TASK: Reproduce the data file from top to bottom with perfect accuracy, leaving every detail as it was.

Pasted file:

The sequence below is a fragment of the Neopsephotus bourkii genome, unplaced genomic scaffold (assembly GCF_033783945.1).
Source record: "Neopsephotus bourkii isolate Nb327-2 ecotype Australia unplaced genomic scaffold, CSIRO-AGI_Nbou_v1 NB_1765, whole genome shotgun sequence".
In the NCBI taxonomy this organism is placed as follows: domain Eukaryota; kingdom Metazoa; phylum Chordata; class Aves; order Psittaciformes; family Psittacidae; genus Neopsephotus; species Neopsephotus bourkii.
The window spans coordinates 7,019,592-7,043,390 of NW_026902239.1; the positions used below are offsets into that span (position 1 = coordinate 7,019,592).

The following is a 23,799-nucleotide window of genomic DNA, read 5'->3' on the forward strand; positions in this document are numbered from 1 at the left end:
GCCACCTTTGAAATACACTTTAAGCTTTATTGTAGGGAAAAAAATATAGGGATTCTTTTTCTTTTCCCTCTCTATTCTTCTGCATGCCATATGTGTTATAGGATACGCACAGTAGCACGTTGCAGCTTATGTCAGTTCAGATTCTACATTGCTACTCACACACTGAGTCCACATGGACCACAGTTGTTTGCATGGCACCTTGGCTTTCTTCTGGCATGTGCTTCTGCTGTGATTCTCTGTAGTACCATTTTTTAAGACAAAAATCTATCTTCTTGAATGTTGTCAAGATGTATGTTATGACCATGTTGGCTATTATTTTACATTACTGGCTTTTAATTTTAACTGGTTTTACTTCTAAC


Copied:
The sequence below is a fragment of the Neopsephotus bourkii genome, unplaced genomic scaffold (assembly GCF_033783945.1).
Source record: "Neopsephotus bourkii isolate Nb327-2 ecotype Australia unplaced genomic scaffold, CSIRO-AGI_Nbou_v1 NB_1765, whole genome shotgun sequence".
In the NCBI taxonomy this organism is placed as follows: domain Eukaryota; kingdom Metazoa; phylum Chordata; class Aves; order Psittaciformes; family Psittacidae; genus Neopsephotus; species Neopsephotus bourkii.
The window spans coordinates 7,019,592-7,043,390 of NW_026902239.1; the positions used below are offsets into that span (position 1 = coordinate 7,019,592).

The following is a 23,799-nucleotide window of genomic DNA, read 5'->3' on the forward strand; positions in this document are numbered from 1 at the left end:
GCCACCTTTGAAATACACTTTAAGCTTTATTGTAGGGAAAAAAATATAGGGATTCTTTTTCTTTTCCCTCTCTATTCTTCTGCATGCCATATGTGTTATAGGATACGCACAGTAGCACGTTGCAGCTTATGTCAGTTCAGATTCTACATTGCTACTCACACACTGAGTCCACATGGACCACAGTTGTTTGCATGGCACCTTGGCTTTCTTCTGGCATGTGCTTCTGCTGTGATTCTCTGTAGTACCATTTTTTAAGACAAAAATCTATCTTCTTGAATGTTGTCAAGATGTATGTTATGACCATGTTGGCTATTATTTTACATTACTGGCTTTTAATTTTAACTGGTTTTACTTCTAAC